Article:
The vulnerability of golf, a game in which the competitor is official score-keeper (for his opponent) and often rules interpreter, was spotlighted this summer with the furor over "illegal grooves" in the irons used by many players on the pro tours.
The fact that the clubs were product of a manufacturer's error did not prevent some people from snickering that Tom Watson's victories in the Masters and British Open should be considered as illegal as the irons he was using. And when it was discovered in midtournament that some women pros, including the first-round leader, had been using clubs produced by the accused manufacturer and the LPGA's response was to wait until next week to check, golf's image was little helped.
Of course, the episode would not have occurred when it did had not one of the pros, George Burns, disqualified himself after checking the grooves on his club after the first round of the Hartford Open.
But while the groove affair proved to be more joked about than scorned, the possibility of cheating on the golf tour always has been a real fear.
There have been disqualifications for minor indiscretions and one struggling young player was suspended for changing his scorecard in order to make the cut in a tournament, but the men's pro tour has never had a scandal.
The ladies, however, had l'affaire Blalock, which threatened to dissolved the women's tour. Jane Blalock, one of the tour's outstanding young players, was accused by several of her fellow competitors of consistently moving her ball on the green to her advantage. The executive board of the LPGA suspended Blalock for the remainder of the 1972 season.
Blalock fought the suspension with a lawsuit, which claimed a group of her peers (the members of the executive board) had no right to suspend Blalock because they (the executive board members) stood to benefit by the absence from the tour of one of its finest players.
"The Guts to Win" is part biography and part Blalock's thoughts on golf, the tour and her fellow players. Were it not for the chapters on this suspension, lawsuit and return to the tour (after winning her suit), Blalock's story would be terribly thin. Even so, her story is understandably one-sided and only the telling of Blalock's relationships with her accusers (Cynthia Sullivan, Marlene Hagge, Sharon Miller) and the player who gave her the most support, Sandra Palmer, give the tale a touch of realism.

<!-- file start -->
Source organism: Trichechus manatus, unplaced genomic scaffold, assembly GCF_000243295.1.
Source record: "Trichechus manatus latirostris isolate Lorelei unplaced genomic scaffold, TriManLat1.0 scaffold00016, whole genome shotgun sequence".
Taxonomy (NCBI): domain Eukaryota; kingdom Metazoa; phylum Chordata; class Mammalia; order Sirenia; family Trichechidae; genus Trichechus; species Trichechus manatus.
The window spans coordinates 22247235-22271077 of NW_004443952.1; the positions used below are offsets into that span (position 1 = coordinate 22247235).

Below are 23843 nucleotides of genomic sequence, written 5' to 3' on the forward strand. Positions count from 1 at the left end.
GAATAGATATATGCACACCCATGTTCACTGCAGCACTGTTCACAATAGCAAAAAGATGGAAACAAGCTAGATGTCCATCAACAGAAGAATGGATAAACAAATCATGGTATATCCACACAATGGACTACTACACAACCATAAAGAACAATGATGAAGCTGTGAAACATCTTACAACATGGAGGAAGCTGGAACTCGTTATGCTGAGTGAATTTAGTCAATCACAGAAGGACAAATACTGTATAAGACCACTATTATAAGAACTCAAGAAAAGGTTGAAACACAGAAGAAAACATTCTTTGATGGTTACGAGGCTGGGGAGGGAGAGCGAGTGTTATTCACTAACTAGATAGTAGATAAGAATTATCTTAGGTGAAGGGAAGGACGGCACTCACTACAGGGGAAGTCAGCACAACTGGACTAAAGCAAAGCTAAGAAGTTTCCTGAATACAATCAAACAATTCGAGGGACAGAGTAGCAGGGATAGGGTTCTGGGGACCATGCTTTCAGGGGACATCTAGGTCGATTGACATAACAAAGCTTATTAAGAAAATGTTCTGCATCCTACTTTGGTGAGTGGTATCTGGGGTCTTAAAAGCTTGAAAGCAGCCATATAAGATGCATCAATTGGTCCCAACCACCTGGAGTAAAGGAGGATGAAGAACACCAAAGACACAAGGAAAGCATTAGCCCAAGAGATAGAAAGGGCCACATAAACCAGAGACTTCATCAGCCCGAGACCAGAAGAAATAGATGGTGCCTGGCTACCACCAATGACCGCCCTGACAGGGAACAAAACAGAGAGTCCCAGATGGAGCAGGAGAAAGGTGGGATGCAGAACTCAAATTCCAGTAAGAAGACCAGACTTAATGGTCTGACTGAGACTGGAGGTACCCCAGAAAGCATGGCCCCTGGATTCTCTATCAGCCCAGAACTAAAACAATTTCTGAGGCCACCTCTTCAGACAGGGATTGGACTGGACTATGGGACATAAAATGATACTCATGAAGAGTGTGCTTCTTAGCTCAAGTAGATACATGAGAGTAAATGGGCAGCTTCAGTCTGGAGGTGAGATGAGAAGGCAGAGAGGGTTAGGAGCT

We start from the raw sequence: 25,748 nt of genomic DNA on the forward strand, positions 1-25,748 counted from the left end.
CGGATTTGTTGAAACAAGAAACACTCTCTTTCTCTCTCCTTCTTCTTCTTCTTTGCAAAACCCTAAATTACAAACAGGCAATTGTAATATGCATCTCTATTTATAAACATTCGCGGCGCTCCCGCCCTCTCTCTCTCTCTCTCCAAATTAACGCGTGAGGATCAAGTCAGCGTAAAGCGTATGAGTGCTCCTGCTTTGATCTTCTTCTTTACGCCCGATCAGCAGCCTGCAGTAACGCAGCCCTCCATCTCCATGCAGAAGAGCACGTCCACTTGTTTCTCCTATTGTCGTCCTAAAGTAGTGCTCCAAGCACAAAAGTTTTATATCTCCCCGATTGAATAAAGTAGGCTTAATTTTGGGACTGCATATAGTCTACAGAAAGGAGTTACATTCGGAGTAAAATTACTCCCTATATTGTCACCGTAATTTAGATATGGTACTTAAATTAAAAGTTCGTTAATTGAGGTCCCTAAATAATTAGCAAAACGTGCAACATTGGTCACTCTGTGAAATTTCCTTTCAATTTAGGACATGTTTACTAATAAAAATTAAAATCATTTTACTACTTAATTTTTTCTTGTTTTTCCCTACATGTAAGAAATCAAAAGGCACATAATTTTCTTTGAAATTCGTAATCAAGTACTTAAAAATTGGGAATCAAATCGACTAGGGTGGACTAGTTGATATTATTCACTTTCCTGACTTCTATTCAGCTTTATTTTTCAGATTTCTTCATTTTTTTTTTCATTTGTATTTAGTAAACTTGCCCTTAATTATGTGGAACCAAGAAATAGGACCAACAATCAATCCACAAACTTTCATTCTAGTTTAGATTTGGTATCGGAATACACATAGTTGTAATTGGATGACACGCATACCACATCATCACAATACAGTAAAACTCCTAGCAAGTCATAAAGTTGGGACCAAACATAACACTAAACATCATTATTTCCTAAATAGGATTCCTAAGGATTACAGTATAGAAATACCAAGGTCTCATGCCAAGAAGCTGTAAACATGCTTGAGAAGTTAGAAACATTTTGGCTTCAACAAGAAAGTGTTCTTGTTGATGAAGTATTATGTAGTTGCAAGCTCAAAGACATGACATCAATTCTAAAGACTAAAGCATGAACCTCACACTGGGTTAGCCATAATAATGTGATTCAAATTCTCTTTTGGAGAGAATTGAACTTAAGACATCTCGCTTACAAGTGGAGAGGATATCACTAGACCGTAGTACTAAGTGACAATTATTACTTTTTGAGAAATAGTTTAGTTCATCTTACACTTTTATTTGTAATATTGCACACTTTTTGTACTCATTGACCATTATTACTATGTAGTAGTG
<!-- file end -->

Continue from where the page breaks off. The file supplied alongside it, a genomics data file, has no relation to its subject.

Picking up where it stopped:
Aside from her personal story, the only Blalock observation of interest is that she feels that if glamor girl Laura Baugh were to become a superstar, it would be the best thing ever for the LPGA tour. However, Blalock has no admiration for Baugh's swing, so despairs that the young beauty will ever be a champion.
Perhaps Blalock should have waited until she had passed her playing peak before reopening wounds with this book. She probably has a more interesting story to tell than the one in "The Guts to Win."
Dave Hill, long an outspoken member of the men's tour, also writes about cheating in "Teed Off." He says it's going on all the time: four of five players a week by his count. "One player high on the list of all-time money winners has cheated for years," writes Hill. ". . . I always say he's advanced the ball farther illegally than Jimmy Brown has carried it for the Cleveland Browns."
Hill says the most common form of cheating occurs on the greens: moving the ball slightly to avoid an irregularity on the putting surgace. The occasions that they play "winter rules," preferred lies, also allows players to take unfair advantage and Hill accuses one unnamed fading star, now retired, of getting amazingly good lies in the rough, after hustling ahead of his playing partners to reach his ball.
Predictably, Hill tees off on more than cheating golfers. He berates many of his fellow pros who, he says, are making $200,000 a year and still feel the world owes them a living. He complains that the pros little appreciate the fans, officials and sponsors.
Hill writes, "A player like Bruce Crampton always seems to be bawling out a marshal for some terrible offense such as scratching his nose at the wrong time. The marshal is probably the president of a local bank . . . who's bought a $500 sponsorship to help his hometown tournament. Next year he's liable to save himself the misery."
Hill is candid with his observations of fellow pros; U.S. Open winner Hubert Green ("something of a smart aleck") is not one of Hill's favorite people.
And, despite Hill's moderate success on the tour these days, the chapter on shotmaking is interesting and constructive.
Altogether, "Teed Off" is a breezy, gossipy, iconoclastic view of the tour by a man never too shy to speak his piece.